(Reuters) - The United States is weighing restricted options to deal with China over its recent moves in Hong Kong, the Wall Street Journal reported on Sunday, as tensions between Washington and Beijing heat up.
Steps against Hong Kong's financial system risk hurting U.S., Western and Hong Kong companies and consumers, according to the report here, citing U.S. officials and analysts.
Measures like more targeted sanctions against Chinese officials and trade moves against products made in Hong Kong would have little impact on Beijing’s integration of the city into the mainland’s political and security system, the Journal added.
On Thursday, Trump administration officials discussed Hong Kong plans in a White House meeting, people familiar with the gathering told the Journal. Officials will regroup early this week and may announce sanctions or other measures, one person added.
Washington last week imposed sanctions on the autonomous region of Xinjiang’s Communist Party Secretary Chen Quanguo, a member of China’s powerful Politburo, and three other officials.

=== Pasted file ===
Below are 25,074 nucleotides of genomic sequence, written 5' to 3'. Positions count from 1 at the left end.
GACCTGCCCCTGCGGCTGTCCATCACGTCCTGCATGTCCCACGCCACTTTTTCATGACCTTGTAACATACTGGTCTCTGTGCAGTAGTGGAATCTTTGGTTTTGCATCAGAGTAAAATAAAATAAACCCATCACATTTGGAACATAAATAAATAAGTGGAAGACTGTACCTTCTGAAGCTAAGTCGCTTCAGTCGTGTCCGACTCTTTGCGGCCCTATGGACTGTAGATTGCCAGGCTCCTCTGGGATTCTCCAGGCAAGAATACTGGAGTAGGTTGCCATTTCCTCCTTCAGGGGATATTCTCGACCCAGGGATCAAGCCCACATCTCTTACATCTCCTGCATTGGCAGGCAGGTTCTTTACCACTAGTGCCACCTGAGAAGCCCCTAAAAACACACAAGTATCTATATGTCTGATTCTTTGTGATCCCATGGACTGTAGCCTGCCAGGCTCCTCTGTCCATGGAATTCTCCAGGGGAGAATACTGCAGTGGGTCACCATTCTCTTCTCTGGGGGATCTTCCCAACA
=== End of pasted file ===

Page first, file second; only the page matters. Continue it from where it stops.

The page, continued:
Beijing described the sanctions as “deeply detrimental” to mutual relations between the countries and warned that China would impose reciprocal measures on U.S. officials and organizations.
As bilateral tensions escalate over matters ranging from the coronavirus, trade, the new Hong Kong security law and allegations of human rights violations against Uighurs in the Xinjiang region, the U.S. government alerted American citizens on Saturday to “exercise increased caution” in China.
Earlier, a Bloomberg report said Trump’s top advisers weighed proposals to undermine the Hong Kong currency’s peg to the U.S. dollar, although the idea did not appear to have gained traction.
Chinese state lenders were revamping contingency plans over the threat of U.S. sanctions, according to a Reuters report last week.
Reporting by Maria Ponnezhath in Bengaluru; Editing by Peter Cooney